The Rise of Rightwing Populism in Europe and the United States

Winston P. Nagan, Samantha R. Manausa


Building off of recent scholarship that has already addressed and debated the myriad causes of the contemporary rise of global populism, the authors seek to explore conceptually the inherent dynamic between identity and mass communications that enables such factors, among others, as economic inequality, systematic corruption by the “elite”, or dissatisfaction with neoliberal politics, to motivate populist trends on a global level. The authors seek to strengthen the current understanding of this trend by providing a deeper theoretical explanation for how identity and mass communications have contributed to the international political dynamic that we live in today. The authors will first provide a brief review of relevant recent scholarship on the aforementioned factors seen to be the cause of the current populism trend. They will follow by examining the history of political and group identities in order to identify the ways in which these identities form the building blocks for nationalism and xenophobia, consequences of the rise of rightwing populism. Next, the authors will explain the methods by which people or groups utilize communication to influence others and achieve power. This will include an in-depth discussion of the historical value of narratives and modern communications theories. This will provide a foundational understanding for the final section, in which the authors discuss modern techniques for influencing narratives and effectively communicating to achieve power, including different types of hacking and election-meddling. Ultimately the authors advocate for the strategic utilization of narratives to promote compassion and affection, given the lethality of a future dominated by misinformation and international interference in the democratic process.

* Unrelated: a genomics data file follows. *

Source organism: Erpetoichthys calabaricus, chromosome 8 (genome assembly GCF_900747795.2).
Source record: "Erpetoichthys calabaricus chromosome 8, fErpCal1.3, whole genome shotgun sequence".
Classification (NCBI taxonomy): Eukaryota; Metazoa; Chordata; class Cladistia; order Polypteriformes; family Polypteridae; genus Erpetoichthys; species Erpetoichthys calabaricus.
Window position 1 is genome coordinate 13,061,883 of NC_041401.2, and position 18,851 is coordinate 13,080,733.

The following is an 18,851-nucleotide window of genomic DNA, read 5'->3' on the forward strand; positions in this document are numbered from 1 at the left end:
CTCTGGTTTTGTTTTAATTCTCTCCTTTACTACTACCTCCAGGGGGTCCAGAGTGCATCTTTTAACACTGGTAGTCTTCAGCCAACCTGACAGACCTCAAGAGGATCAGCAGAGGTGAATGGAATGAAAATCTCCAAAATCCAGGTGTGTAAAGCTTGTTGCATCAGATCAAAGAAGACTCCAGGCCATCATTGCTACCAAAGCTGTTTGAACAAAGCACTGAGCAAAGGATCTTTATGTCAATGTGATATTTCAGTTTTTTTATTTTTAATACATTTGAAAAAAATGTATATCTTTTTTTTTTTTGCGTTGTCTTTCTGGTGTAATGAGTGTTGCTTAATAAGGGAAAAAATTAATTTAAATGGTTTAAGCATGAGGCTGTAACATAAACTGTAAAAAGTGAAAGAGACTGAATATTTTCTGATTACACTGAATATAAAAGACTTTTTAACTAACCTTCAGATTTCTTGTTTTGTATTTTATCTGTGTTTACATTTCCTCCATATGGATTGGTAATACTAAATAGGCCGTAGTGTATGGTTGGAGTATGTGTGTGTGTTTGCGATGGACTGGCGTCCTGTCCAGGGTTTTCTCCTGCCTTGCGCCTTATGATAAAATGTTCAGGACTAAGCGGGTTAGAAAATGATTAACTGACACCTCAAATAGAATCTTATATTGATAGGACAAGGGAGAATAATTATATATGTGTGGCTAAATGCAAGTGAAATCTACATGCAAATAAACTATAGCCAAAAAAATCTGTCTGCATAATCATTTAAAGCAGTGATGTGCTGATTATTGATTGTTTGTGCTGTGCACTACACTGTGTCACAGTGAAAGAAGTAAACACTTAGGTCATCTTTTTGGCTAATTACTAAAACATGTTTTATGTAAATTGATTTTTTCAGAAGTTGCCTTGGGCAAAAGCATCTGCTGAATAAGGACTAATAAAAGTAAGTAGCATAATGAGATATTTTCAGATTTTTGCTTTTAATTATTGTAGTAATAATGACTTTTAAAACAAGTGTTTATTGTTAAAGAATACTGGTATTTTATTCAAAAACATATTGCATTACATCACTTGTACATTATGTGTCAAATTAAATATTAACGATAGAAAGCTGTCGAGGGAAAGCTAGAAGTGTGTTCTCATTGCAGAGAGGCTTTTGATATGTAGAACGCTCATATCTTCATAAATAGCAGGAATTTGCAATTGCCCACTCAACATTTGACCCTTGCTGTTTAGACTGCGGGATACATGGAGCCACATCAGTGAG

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International Journal of Social Science Studies   ISSN 2324-8033 (Print)   ISSN 2324-8041 (Online)

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